Over 10,000 people took part in a rally at the Hawaii State Capitol on Saturday, June 6, to show solidarity with the black community against systemic racism and police brutality. It was the largest of several peaceful protests that took place across the state in response to the recent killing of George Floyd.
Following the rally, the Honolulu chapter of the National Association for the Advancement of Colored People (NAACP) held a virtual town hall meeting featuring a panel of community leaders, including Chaminade Professor Dr. Allison Paynter. Paynter was joined by the Reverend Dr. Anthony Cook from Trinity Missionary Baptist Church; John McCarthy, the deputy chief of the Honolulu Police Department; Rep. John Mizuno from the Hawaii State Legislature; and Christel Thompson, a family counselor.
Co-host and NAACP Honolulu Branch President Alphonso Briggs began the town hall by explaining that the meeting was designed to be the next step after the march. Now that the rally was over, what could be done to continue discussions and further efforts to address systemic racism?
Hawaii Supreme Court Chief Justice Mark E. Recktenwald helped put the issue of racism into a local context. “I want to make very clear—this is not just an issue for the mainland,” stated Recktenwald. “One study showed here in Hawaii, a person who is black is more than twice as likely to be imprisoned than a person who is white. So we have a lot of work to do.”
John McCarthy, deputy chief of the Honolulu Police Department, opened by immediately calling out the killing of George Floyd. “I’ve been in law enforcement for 44 years with the Honolulu Police Department,” said McCarthy. “I’ve seen a lot of things, but even that was disturbing and appalling and should never have happened, anywhere. It just shouldn’t have gone down that way.”
Dr. Allison Paynter offered a historical perspective, comparing today’s perceptions of African Americans to a quote from the early 20th century by one of the co-founders of the NAACP, James Weldon Johnson.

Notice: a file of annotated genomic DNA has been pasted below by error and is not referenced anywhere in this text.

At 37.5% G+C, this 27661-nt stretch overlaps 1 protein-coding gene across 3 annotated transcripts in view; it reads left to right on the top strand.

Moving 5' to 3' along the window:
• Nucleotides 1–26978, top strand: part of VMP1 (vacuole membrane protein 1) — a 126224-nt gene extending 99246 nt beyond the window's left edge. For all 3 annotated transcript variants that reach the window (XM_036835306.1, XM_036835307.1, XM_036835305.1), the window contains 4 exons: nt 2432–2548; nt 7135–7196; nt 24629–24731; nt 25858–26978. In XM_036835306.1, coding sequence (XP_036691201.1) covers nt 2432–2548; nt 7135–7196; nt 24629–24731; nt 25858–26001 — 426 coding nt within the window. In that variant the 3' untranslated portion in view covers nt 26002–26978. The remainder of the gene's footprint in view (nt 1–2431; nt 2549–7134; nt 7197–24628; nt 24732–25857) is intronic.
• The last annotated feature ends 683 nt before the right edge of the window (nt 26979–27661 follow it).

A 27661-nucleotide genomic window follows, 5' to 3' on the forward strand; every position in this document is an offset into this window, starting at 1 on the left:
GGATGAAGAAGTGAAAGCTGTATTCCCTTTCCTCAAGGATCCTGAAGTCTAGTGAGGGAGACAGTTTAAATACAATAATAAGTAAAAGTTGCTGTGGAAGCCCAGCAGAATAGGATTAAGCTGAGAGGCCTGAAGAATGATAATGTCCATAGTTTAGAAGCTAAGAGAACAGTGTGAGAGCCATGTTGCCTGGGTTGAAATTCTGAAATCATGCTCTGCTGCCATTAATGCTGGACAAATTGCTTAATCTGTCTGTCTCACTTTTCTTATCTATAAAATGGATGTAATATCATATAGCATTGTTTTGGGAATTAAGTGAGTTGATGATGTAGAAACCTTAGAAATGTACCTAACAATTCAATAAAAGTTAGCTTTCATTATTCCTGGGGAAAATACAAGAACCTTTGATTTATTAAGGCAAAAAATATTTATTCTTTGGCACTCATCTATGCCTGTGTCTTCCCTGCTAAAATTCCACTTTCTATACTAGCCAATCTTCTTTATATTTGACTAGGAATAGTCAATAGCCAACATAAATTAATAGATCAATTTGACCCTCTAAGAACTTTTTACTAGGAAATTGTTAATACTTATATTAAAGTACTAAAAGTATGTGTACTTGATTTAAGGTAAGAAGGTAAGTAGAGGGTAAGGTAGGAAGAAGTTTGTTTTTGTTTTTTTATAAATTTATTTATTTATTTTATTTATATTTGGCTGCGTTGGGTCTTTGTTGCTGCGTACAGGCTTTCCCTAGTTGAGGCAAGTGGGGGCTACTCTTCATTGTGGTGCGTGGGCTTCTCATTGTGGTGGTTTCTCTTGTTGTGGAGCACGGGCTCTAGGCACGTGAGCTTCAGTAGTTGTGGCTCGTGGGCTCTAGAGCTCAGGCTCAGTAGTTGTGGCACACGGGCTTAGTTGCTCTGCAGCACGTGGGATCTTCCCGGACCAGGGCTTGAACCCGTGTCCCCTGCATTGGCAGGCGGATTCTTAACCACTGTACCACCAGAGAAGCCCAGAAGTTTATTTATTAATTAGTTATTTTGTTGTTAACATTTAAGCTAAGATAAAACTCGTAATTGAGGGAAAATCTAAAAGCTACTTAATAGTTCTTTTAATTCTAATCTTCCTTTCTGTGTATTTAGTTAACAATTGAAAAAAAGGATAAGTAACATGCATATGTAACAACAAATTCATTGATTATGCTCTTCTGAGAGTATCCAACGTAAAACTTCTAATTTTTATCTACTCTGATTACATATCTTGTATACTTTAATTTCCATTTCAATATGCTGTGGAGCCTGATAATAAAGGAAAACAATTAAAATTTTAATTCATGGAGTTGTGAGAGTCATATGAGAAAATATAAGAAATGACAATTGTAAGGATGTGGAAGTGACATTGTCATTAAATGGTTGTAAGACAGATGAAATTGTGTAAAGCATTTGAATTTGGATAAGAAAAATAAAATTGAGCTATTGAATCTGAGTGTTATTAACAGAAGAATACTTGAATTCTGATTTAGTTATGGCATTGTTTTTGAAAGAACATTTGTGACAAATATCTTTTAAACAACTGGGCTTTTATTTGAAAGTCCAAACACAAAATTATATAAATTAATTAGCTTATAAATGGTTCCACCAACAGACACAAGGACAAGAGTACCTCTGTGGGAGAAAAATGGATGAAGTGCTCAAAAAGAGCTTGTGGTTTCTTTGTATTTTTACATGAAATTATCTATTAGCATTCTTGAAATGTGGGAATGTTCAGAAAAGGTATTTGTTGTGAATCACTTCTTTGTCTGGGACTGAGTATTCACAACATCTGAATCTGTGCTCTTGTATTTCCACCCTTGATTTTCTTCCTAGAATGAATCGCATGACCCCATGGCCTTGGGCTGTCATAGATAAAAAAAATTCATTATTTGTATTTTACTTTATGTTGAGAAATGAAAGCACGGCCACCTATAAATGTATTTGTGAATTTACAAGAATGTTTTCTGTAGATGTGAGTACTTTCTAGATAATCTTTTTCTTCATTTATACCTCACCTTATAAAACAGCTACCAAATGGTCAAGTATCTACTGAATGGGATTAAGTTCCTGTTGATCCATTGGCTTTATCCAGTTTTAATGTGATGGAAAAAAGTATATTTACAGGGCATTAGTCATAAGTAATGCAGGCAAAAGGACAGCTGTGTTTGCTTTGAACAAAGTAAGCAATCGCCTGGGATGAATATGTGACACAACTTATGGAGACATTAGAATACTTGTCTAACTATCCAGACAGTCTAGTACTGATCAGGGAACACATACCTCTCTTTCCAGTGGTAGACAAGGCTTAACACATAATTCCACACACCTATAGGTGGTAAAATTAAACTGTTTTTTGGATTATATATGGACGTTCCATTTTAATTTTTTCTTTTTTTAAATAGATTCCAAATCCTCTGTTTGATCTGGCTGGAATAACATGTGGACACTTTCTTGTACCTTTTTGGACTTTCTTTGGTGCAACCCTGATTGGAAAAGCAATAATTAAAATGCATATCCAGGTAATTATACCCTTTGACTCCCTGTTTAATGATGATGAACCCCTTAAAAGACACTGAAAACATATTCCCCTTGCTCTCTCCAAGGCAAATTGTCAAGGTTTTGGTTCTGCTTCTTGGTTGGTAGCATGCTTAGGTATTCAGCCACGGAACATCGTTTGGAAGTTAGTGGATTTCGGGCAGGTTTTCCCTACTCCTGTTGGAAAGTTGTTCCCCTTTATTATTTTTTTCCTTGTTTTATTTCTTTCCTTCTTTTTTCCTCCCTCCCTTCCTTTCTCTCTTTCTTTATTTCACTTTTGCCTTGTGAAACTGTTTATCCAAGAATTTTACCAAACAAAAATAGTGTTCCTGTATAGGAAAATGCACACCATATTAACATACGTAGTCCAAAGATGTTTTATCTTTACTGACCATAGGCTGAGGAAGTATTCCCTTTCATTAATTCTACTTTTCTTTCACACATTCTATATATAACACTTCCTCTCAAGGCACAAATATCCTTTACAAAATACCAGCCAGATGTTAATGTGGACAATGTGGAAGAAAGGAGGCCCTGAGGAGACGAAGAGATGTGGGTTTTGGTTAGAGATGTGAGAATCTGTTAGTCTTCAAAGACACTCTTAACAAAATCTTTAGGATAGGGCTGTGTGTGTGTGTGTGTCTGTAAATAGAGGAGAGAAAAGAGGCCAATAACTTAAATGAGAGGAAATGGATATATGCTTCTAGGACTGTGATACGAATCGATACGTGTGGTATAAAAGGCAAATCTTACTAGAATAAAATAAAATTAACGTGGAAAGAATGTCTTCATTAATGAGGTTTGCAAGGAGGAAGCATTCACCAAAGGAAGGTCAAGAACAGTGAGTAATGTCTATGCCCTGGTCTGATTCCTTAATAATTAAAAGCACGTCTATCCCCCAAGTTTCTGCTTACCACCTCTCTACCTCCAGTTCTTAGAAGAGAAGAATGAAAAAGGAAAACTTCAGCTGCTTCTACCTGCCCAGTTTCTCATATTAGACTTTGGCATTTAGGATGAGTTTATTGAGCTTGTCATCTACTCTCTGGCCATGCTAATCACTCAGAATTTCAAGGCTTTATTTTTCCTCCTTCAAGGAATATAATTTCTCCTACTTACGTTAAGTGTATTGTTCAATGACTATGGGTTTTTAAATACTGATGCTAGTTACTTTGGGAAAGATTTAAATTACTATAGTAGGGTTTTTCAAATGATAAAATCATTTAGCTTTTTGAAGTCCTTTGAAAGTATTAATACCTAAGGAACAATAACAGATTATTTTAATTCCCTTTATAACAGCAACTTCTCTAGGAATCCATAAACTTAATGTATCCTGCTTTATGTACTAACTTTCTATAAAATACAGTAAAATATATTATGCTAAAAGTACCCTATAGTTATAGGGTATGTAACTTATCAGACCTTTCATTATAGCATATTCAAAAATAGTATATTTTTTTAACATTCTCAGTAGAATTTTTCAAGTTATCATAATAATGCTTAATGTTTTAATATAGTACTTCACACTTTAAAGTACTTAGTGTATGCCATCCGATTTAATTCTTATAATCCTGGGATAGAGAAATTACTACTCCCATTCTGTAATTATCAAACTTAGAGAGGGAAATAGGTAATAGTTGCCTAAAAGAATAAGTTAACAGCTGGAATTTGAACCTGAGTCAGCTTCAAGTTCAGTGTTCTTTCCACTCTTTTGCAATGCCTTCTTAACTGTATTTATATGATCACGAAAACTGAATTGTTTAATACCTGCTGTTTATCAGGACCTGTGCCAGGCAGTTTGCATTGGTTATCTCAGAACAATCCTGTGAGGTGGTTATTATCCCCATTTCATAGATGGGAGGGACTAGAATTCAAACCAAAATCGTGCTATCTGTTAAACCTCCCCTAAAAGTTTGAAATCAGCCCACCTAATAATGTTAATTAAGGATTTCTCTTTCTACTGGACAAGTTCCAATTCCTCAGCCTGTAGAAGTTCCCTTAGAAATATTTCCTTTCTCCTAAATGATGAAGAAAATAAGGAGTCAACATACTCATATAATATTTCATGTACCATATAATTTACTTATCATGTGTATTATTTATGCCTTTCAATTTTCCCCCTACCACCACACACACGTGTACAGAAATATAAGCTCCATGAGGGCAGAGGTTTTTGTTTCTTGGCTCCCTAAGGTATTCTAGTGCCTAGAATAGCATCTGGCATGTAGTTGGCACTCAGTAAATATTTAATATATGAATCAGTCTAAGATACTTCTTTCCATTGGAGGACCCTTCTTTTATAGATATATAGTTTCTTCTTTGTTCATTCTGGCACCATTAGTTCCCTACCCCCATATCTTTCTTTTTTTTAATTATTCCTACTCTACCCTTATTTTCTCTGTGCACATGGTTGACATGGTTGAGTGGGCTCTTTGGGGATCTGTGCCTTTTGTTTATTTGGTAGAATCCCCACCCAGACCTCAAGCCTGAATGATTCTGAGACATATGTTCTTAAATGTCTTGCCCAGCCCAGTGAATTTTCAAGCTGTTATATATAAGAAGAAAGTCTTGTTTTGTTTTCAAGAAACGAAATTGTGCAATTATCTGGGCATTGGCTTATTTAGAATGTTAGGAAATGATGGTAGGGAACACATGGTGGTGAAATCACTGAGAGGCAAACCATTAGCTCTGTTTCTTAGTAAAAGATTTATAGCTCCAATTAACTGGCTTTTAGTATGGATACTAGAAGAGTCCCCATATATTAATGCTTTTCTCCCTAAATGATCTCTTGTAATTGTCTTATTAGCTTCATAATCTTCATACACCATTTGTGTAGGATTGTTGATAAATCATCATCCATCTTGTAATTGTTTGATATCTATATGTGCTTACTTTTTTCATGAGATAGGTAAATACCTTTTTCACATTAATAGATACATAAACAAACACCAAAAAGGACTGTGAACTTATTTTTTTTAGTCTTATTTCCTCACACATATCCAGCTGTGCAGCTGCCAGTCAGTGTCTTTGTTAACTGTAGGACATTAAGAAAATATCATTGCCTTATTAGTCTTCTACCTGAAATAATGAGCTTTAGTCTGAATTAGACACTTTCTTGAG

The quote reads: “The battle was first waged over the right of the Negro to be classed as a human being with a soul; later, as to whether he had sufficient intellect to master even the rudiments of learning; and today it is being fought out over his social recognition.”
To Paynter, the quote reflects how unfortunate it is that nearly 100 years later, “we are still trying to establish the African American as a viable, just and equitable partner in the citizenship of America.”
The outrage Paynter sees flooding the streets across the nation is not surprising to her. She supports the emotional responses and sees them as a vital component to our wellbeing, but she encouraged protesters to channel their aggression into creative venues. She called on youth to use their words, their social media platforms, their art and their politics to demand effective change.
While Paynter described racism as “the most virulent virus around,” she understands how the current COVID-19 pandemic in conjunction with civil rights protests across the nation has many on edge. As the only higher education representative on the panel, she recognized that parents of college-aged students may be feeling incredibly anxious about a fall return to the classroom given recent events. She described Chaminade’s plan for hybrid learning—combining face-time in the classroom with online lectures and seminars—as one way forward.
“The most important thing a family can do is speak to their institutions and make sure that any concerns they have are answered,” offered Paynter. “I think all of our faculties and administrators across the nation are willing to take part in that discussion.”
Just as she began, Paynter closed her time by putting today’s protests into a historical context. “When we look at protests against slavery and the civil rights movement, we tend to look at them as closed capsules where we only have African Americans fighting for and dying for justice.” Paynter points to examples of that changing now—last week alone there were peaceful rallies in all 50 states standing in solidarity with the Black Lives Matter movement.
With new technologies and new ways of documenting injustices and organizing communities emerging, Paynter sees a growth in global awareness that we are all humans. “There is a media presence today that we didn’t have access to in the ’60s,” says Paynter. “We cannot be silenced, nor should we be silenced.”
She concluded by calling for intergenerational collaboration. “When I look back at some of these protests and protesters, and I see these voices coming forward in our youth, I am heartened,” says Paynter. “I am of one generation, you are of another. We need to come together and make sure there is a pathway for kindness, love and justice in the future.”
The full town hall meeting is available for viewing on the KHON website.